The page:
It is no secret that DDCLs cost more than their monthly or biweekly counterparts. This is the elephant in the room when we suggest the daily modality to a long time monthly wearer. Prescribing DDCLs is always to be done on a needs-based analysis, reinforced with education of the patient. Education should include not just how the lens works or why the patient needs it, but also what problems he or she has that will be solved with the daily modality.
This process takes effort, and, much to the chagrin of some, it also takes time. In the end, however, patients are more than happy to invest in a product that will add hours of comfort to their day, keep their eyes from being dry and blurry while driving home at night, and reduce the risk of infection. These are real problems for patients, and if they qualify themselves for a solution in the exam room, they are more than likely willing to invest in it.
FITTING THE NEW GENERATION
Fitting DDCLs for millennials is one of our keys to success. Millennials have a mindset to embrace things that will make their life easier. Among our patients, the millennials are the demographic group that most readily embrace the most advanced SiHy single-use lenses.
A key factor in presenting this option to millennials is opening up a dialogue with them about the amount of time they spent looking at device screens, followed by education about the reduced blink rate with screen use and the symptoms such as discomfort and blurred vision that are associated with it. A study in 2011 found that participants had an observed average blink rate of 18.4 per minute prior to use of a visual display terminal, dropping to 3.6 per minute during use.3 This wreaks havoc on the patient’s comfort and wear time in contact lenses.
We embrace technology and accept the fact that the science behind eye care is going to have to adapt to it. Millennials grew up with cell phones in their hands and computers at home and work. Why would we fit them with a lens researched and designed before the era of modern technology?
Our patients often share a laugh with us as we add up all their weekly screen time. The numbers can be staggering, especially for teenage patients. They (and their parents) appreciate what impact this has on their eyes after some simple education from our team and even from the signage around our office.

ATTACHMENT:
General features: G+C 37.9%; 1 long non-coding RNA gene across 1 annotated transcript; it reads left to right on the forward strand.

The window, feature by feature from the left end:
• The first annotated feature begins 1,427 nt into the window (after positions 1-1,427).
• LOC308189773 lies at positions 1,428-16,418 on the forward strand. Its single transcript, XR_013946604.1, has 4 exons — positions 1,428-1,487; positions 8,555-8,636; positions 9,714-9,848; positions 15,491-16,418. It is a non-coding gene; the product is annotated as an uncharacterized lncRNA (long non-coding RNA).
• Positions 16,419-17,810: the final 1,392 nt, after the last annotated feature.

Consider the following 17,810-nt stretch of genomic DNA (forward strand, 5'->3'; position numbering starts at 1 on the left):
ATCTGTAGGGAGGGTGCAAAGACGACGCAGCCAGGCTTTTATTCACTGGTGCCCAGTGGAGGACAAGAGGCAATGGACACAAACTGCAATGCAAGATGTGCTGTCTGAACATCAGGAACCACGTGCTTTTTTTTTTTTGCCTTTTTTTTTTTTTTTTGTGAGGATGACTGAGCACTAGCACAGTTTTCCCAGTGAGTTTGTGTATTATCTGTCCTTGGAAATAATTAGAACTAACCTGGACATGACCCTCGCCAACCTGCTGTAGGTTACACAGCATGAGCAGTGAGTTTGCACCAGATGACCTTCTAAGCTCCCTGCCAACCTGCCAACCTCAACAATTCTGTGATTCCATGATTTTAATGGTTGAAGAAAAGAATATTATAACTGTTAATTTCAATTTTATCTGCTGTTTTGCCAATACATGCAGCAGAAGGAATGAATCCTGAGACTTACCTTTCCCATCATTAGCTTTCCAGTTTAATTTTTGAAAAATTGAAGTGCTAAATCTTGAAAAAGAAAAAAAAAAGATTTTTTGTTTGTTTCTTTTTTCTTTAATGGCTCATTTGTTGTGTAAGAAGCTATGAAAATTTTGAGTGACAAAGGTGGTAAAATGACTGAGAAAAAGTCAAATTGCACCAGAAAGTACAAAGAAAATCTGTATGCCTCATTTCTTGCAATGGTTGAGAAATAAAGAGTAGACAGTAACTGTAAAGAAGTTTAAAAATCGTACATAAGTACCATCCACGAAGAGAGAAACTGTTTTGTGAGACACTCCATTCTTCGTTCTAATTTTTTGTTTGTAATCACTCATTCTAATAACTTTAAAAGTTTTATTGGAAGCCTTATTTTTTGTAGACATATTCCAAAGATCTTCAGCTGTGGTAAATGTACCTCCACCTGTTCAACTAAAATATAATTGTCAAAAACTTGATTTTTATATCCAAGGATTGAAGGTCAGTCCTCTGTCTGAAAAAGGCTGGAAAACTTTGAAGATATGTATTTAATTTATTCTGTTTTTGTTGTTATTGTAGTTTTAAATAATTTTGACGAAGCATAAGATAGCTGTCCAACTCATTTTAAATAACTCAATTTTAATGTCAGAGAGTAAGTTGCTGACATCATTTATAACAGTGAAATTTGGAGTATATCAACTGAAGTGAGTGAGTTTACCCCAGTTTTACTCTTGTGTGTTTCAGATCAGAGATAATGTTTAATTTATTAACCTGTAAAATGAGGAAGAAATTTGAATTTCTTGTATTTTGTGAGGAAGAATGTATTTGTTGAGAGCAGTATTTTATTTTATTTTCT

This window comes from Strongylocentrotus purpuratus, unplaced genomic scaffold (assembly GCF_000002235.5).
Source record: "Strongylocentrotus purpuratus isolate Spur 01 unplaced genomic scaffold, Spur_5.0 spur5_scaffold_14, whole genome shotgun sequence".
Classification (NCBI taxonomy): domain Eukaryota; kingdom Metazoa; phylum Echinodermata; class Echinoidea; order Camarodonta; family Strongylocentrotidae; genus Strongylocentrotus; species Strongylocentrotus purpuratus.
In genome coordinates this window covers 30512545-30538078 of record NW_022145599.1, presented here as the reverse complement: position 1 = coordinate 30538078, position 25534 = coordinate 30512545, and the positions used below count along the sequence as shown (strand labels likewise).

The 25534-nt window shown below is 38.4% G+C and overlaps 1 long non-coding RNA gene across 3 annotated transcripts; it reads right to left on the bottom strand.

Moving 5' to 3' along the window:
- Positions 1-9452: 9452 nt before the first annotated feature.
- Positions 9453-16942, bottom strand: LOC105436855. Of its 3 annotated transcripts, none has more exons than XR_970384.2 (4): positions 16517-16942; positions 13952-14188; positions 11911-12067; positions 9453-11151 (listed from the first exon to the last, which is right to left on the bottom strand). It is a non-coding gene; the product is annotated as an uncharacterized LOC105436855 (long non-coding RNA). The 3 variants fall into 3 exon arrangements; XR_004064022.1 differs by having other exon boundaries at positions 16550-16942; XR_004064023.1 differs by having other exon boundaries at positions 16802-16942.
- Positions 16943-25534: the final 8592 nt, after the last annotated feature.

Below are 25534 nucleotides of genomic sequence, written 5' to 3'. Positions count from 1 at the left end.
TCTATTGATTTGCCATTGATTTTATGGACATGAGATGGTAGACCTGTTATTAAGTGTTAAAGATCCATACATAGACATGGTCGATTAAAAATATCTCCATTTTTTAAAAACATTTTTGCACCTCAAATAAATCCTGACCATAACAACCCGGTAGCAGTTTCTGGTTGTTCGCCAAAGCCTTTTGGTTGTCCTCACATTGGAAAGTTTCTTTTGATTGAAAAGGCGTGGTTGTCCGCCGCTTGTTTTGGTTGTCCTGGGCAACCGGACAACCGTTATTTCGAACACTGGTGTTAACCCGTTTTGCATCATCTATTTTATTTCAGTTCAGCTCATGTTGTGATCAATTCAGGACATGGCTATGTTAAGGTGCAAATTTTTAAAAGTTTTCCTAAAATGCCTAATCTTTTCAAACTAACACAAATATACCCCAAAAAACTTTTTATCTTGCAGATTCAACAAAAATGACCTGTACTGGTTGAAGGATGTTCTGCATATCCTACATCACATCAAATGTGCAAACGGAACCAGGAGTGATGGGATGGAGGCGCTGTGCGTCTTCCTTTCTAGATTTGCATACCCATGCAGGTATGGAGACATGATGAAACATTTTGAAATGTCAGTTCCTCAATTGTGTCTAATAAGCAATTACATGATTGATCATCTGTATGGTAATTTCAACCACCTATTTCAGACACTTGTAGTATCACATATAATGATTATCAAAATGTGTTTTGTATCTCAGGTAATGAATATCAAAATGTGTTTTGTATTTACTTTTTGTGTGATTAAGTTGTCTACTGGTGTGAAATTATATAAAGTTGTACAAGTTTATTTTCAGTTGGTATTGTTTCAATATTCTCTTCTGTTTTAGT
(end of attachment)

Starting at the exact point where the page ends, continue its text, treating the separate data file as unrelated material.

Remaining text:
Growing up as a child, exploring the equipment in my father’s optical store in my home state of Nebraska, I was always filled with curiosity. I would ask my dad, “How does this help people see better?” To this day, I still carry this passion. Technology continually offers more and better solutions to contact lens wearers. Contact lens patients who enter my office are always offered the best care and products to allow them to make an educated decision. We try to educate them with the same simplicity and transparency that even a child would understand.
1. Bui TH, Cavanagh HD, Robertson DM. Patient compliance during contact lens wear: perceptions, awareness, and behavior. Eye Contact Lens. 2010;36(6):334-339.
2. Cope JR, Collier SA, Rao MM, et al. Contact Lens Wearer Demographics and Risk Behaviors for Contact Lens-Related Eye Infections--United States, 2014. MMWR Morb Mortal Wkly Rep. 2015;64(32):865-870.
3. Rosenfield M. Computer vision syndrome: a review of ocular causes and potential treatments. Ophthalmic Physiol Opt. 2011;31(5):502-515.
Samuel J. Teske, OD, PA
• Private practice at The Eye Doctors of New Tampa in Tampa, Florida
• firstname.lastname@example.org; (813) 632-2020
• Financial disclosure: speaker for Cooper Vision and Johnson & Johnson
Kevin Christian, CPOA
• Optician, The Eye Doctors of New Tampa in Tampa, Florida
• email@example.com; (813) 632-2020
• Financial interest: none acknowledged